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Nov. 23 (Bloomberg) -- Deere & Co., the world’s largest farm-equipment maker, reported fiscal fourth-quarter profit and forecast 2012 earnings that topped analysts’ estimates as U.S. farmers flush with cash buy more tractors and combines.
Net income rose 46 percent to $669.6 million, or $1.62 a share, in the quarter ended Oct. 31, from $457.2 million, or $1.07, a year earlier, Moline, Illinois-based Deere said today in a statement. Analysts projected per-share profit of $1.44, the average of 15 estimates compiled by Bloomberg. Sales climbed 20 percent to $8.61 billion from $7.2 billion.
Fiscal 2012 profit will rise to $3.2 billion, the company said in its initial forecast for the period. That’s more than the $2.95 billion average estimate of 15 analysts. Deere gained 3.9 percent to $74.72 at the close in New York.
“It’s a big quarter,” Eli Lustgarten, an Independence, Ohio-based analyst for Longbow Research who has a “buy” rating on Deere, said in an interview. “Big guidance in sales and profitability. Better than expected.”
Deere, led by Chief Executive Officer Sam Allen, has benefited as U.S. farmers used cash from rising corn and soybean prices to buy high-horsepower equipment. U.S. farm income will jump 31 percent this year to a record $103.6 billion, the U.S. Department of Agriculture said in August. In fiscal 2010, 65 percent of Deere’s sales came from the U.S. and Canada.
Cropland values in the U.S. Great Plains surged 25 percent to a record because of bumper corn and wheat harvests, according to a survey in the third quarter by the Federal Reserve Bank of Kansas City that covered all or parts of states including Colorado, Kansas, Nebraska, Oklahoma and Wyoming.
Equipment sales are projected to increase about 15 percent for fiscal 2012 and rise 16 to 18 percent in the first quarter from a year earlier, Deere said today. Currency exchange will benefit sales by about 3 percent for the quarter and about 1 percent for the year, it said.
Sales across the farm-machinery industry in the U.S. and Canada will rise 5 to 10 percent in 2012 as demand remains strong for high-horsepower equipment, Deere said. Industry sales will be little changed in Western and Central Europe and South America, up “strongly” in Asia and “moderately” higher in the former Soviet Union, Deere said.
Deere’s first-quarter net income will be lower than a year earlier as raw-material costs increase by $150 million, Susan Karlix, Deere’s manager of investor communications, said on a conference call. Net income was expected to rise 3.8 percent, based on the average of two analysts’ estimates.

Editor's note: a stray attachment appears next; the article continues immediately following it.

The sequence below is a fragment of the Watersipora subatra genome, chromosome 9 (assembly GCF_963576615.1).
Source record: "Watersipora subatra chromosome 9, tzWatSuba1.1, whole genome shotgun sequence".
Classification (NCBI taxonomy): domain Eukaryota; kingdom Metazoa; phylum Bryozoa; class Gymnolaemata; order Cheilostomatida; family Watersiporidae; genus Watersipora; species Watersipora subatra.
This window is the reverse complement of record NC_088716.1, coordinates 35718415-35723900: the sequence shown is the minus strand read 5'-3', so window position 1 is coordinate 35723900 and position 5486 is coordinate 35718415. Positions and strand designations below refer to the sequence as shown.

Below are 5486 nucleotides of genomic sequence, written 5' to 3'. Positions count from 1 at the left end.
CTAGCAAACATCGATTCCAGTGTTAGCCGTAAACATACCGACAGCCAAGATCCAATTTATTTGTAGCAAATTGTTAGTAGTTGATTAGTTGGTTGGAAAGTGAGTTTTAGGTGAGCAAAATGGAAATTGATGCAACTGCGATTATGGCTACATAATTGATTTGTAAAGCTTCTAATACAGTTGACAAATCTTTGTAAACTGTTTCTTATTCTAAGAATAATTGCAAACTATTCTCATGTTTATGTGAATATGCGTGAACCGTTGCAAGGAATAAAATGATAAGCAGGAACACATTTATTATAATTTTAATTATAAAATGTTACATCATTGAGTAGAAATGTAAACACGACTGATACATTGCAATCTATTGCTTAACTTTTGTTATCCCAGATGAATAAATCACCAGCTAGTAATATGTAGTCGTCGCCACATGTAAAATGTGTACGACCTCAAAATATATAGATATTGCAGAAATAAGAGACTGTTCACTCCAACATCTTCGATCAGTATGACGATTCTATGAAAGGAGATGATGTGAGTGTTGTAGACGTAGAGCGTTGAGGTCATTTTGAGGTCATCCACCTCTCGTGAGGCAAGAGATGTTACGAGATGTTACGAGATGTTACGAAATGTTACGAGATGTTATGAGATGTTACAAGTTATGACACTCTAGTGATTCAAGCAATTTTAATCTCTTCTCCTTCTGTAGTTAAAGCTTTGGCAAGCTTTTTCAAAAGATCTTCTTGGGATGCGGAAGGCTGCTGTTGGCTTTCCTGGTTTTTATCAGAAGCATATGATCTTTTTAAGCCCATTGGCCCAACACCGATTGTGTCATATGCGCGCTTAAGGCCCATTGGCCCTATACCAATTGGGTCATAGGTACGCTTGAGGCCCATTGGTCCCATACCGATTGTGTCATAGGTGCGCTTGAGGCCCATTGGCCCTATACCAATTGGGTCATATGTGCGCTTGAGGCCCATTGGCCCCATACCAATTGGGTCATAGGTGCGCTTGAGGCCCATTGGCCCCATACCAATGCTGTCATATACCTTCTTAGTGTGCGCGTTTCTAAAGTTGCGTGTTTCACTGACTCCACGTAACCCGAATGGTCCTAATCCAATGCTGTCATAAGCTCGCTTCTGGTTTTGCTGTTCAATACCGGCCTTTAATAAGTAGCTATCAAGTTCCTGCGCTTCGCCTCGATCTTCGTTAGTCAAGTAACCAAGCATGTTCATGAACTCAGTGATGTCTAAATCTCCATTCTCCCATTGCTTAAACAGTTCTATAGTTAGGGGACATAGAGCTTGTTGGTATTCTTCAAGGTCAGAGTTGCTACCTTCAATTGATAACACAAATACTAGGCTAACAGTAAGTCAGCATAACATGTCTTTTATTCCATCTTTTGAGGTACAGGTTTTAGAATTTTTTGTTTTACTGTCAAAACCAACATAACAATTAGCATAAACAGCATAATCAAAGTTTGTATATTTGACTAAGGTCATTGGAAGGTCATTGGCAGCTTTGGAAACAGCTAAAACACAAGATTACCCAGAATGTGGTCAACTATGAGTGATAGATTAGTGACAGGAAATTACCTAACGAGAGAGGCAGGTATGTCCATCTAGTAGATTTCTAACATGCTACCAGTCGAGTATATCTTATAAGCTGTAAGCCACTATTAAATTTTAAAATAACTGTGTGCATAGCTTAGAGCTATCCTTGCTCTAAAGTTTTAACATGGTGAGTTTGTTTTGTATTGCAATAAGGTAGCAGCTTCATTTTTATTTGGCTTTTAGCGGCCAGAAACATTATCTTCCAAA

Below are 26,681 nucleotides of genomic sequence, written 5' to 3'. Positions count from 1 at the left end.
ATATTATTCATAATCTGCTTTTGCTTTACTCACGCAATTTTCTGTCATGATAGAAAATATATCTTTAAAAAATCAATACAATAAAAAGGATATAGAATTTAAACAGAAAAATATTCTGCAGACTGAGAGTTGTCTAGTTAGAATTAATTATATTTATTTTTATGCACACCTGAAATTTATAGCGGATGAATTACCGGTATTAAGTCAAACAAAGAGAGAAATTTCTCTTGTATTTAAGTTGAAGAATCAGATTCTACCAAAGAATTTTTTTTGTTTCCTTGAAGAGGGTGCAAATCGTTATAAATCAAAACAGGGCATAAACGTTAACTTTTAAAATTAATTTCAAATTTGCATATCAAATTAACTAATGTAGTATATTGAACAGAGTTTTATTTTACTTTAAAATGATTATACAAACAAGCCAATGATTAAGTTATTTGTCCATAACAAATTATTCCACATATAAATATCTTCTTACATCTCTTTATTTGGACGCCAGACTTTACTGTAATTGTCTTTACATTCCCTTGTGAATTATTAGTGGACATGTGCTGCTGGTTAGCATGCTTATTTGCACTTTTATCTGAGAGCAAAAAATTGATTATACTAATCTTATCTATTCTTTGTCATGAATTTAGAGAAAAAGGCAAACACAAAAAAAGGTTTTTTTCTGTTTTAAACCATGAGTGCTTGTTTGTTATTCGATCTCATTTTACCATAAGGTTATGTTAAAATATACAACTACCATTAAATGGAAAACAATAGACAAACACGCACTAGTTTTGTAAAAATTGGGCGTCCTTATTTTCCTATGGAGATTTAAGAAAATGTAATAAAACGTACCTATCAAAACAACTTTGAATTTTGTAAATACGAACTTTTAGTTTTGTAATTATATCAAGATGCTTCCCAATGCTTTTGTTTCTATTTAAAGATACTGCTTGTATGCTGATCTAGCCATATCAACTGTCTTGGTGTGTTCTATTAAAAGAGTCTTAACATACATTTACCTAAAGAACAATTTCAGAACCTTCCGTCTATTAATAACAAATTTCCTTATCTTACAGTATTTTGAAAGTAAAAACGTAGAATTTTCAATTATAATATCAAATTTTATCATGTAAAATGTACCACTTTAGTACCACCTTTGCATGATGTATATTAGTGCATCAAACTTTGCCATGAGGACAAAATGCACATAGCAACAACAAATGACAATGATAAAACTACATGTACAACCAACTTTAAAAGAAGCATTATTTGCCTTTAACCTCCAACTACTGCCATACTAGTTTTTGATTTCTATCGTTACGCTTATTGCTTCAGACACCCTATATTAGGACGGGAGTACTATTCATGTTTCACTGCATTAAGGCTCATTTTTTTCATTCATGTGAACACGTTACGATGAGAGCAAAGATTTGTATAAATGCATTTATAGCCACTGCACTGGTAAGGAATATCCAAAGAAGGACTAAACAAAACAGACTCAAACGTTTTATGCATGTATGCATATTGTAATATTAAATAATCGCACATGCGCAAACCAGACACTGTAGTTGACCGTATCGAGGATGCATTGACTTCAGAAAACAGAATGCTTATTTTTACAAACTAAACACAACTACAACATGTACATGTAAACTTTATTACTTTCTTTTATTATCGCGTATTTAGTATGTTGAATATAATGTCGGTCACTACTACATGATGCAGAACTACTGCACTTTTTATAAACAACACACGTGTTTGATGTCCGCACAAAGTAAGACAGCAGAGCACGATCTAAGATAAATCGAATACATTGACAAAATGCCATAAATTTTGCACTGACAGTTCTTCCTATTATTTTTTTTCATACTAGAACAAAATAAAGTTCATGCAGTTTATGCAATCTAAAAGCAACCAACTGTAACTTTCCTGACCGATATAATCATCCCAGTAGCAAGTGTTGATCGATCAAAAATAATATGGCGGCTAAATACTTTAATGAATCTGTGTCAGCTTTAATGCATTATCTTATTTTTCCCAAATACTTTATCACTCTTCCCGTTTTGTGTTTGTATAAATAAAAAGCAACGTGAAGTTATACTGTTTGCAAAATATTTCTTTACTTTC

First-half research and development costs will exceed those in the last six months of fiscal 2011, Karlix said.
Deere’s U.S. and Canada production tonnage in the three months through Jan. 31 will fall “slightly” after adjusting for weight and mix of combines, she said. Deere is temporarily lowering combine production in the current quarter as it transitions to new, heavier models, Karlix said.
Karlix said Deere is “carefully managing” combine production to help control inventories of used machines. After unusually heavy shipments of new combines in the first quarter of fiscal 2011 led farmers to trade in more equipment, used inventories have fallen back in the fourth quarter to historical averages, she said.
Agricultural equipment made up 78 percent of Deere’s fiscal 2010 sales. Construction and forestry accounted for 15 percent.
Deere introduced a record number of products during fiscal 2011 and announced plans for six new factories in China, Brazil and India, the company said. Net sales of equipment in the U.S. and Canada rose 14 percent in the fiscal fourth quarter and 31 percent in the rest of the world.
“Results today confirm that the global aspiration to eat higher-quality foods is a secular trend that is unlikely to go away anytime soon, and few are better positioned to profit from it than Deere,” Joel Levington, managing director of corporate credit at Brookfield Investment Management Inc. in New York, said in an e-mail today.
--Editors: Simon Casey, Steven Frank
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